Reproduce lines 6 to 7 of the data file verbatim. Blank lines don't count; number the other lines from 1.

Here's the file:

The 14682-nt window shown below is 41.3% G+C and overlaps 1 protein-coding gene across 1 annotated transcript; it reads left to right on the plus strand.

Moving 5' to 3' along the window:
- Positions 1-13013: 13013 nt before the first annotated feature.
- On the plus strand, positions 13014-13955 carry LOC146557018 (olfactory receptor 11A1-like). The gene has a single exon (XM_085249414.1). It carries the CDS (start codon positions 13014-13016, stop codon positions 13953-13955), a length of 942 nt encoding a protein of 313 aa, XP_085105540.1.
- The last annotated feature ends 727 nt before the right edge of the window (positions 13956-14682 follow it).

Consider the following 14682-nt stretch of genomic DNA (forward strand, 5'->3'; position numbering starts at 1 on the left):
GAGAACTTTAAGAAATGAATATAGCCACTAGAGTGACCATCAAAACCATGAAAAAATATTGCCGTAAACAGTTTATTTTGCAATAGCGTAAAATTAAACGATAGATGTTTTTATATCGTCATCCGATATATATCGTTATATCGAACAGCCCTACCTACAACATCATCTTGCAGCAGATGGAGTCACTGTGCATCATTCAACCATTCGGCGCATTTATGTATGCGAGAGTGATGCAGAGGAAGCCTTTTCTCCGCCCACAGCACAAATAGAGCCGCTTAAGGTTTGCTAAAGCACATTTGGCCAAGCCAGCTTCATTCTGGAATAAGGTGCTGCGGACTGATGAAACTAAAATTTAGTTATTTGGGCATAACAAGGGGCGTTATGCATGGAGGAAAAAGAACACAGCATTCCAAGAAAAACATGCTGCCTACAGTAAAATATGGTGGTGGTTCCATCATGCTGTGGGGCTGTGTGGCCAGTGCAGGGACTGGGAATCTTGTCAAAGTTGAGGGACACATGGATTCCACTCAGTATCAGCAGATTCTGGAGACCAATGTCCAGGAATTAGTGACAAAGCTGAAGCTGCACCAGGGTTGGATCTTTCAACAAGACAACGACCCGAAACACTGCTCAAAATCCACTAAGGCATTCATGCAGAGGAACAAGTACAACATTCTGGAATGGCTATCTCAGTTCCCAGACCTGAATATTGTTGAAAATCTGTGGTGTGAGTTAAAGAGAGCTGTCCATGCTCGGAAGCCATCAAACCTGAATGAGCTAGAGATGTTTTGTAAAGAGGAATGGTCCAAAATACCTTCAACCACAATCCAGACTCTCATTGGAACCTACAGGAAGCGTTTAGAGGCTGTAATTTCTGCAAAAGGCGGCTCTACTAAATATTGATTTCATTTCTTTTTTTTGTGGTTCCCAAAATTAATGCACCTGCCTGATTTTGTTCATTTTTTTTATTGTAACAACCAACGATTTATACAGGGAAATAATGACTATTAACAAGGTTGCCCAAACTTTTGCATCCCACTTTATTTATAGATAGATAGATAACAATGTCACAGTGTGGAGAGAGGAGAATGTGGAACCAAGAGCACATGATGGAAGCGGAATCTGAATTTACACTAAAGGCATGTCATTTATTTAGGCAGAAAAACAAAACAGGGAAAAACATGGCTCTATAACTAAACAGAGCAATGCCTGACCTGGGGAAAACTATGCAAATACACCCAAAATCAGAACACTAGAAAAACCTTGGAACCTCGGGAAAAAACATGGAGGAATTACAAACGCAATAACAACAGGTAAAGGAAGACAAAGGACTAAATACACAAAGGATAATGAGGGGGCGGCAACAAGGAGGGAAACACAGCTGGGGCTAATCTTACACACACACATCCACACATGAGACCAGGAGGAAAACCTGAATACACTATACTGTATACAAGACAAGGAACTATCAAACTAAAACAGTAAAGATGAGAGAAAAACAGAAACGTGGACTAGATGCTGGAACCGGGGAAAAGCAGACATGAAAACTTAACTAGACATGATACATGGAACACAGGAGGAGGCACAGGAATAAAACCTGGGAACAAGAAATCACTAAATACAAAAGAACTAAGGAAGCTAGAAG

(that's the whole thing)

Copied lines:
Consider the following 14682-nt stretch of genomic DNA (forward strand, 5'->3'; position numbering starts at 1 on the left):
GAGAACTTTAAGAAATGAATATAGCCACTAGAGTGACCATCAAAACCATGAAAAAATATTGCCGTAAACAGTTTATTTTGCAATAGCGTAAAATTAAACGATAGATGTTTTTATATCGTCATCCGATATATATCGTTATATCGAACAGCCCTACCTACAACATCATCTTGCAGCAGATGGAGTCACTGTGCATCATTCAACCATTCGGCGCATTTATGTATGCGAGAGTGATGCAGAGGAAGCCTTTTCTCCGCCCACAGCACAAATAGAGCCGCTTAAGGTTTGCTAAAGCACATTTGGCCAAGCCAGCTTCATTCTGGAATAAGGTGCTGCGGACTGATGAAACTAAAATTTAGTTATTTGGGCATAACAAGGGGCGTTATGCATGGAGGAAAAAGAACACAGCATTCCAAGAAAAACATGCTGCCTACAGTAAAATATGGTGGTGGTTCCATCATGCTGTGGGGCTGTGTGGCCAGTGCAGGGACTGGGAATCTTGTCAAAGTTGAGGGACACATGGATTCCACTCAGTATCAGCAGATTCTGGAGACCAATGTCCAGGAATTAGTGACAAAGCTGAAGCTGCACCAGGGTTGGATCTTTCAACAAGACAACGACCCGAAACACTGCTCAAAATCCACTAAGGCATTCATGCAGAGGAACAAGTACAACATTCTGGAATGGCTATCTCAGTTCCCAGACCTGAATATTGTTGAAAATCTGTGGTGTGAGTTAAAGAGAGCTGTCCATGCTCGGAAGCCATCAAACCTGAATGAGCTAGAGATGTTTTGTAAAGAGGAATGGTCCAAAATACCTTCAACCACAATCCAGACTCTCATTGGAACCTACAGGAAGCGTTTAGAGGCTGTAATTTCTGCAAAAGGCGGCTCTACTAAATATTGATTTCATTTCTTTTTTTTGTGGTTCCCAAAATTAATGCACCTGCCTGATTTTGTTCATTTTTTTTATTGTAACAACCAACGATTTATACAGGGAAATAATGACTATTAACAAGGTTGCCCAAACTTTTGCATCCCACTTTATTTATAGATAGATAGATAACAATGTCACAGTGTGGAGAGAGGAGAATGTGGAACCAAGAGCACATGATGGAAGCGGAATCTGAATTTACACTAAAGGCATGTCATTTATTTAGGCAGAAAAACAAAACAGGGAAAAACATGGCTCTATAACTAAACAGAGCAATGCCTGACCTGGGGAAAACTATGCAAATACACCCAAAATCAGAACACTAGAAAAACCTTGGAACCTCGGGAAAAAACATGGAGGAATTACAAACGCAATAACAACAGGTAAAGGAAGACAAAGGACTAAATACACAAAGGATAATGAGGGGGCGGCAACAAGGAGGGAAACACAGCTGGGGCTAATCTTACACACACACATCCACACATGAGACCAGGAGGAAAACCTGAATACACTATACTGTATACAAGACAAGGAACTATCAAACTAAAACAGTAAAGATGAGAGAAAAACAGAAACGTGGACTAGATGCTGGAACCGGGGAAAAGCAGACATGAAAACTTAACTAGACATGATACATGGAACACAGGAGGAGGCACAGGAATAAAACCTGGGAACAAGAAATCACTAAATACAAAAGAACTAAGGAAGCTAGAAG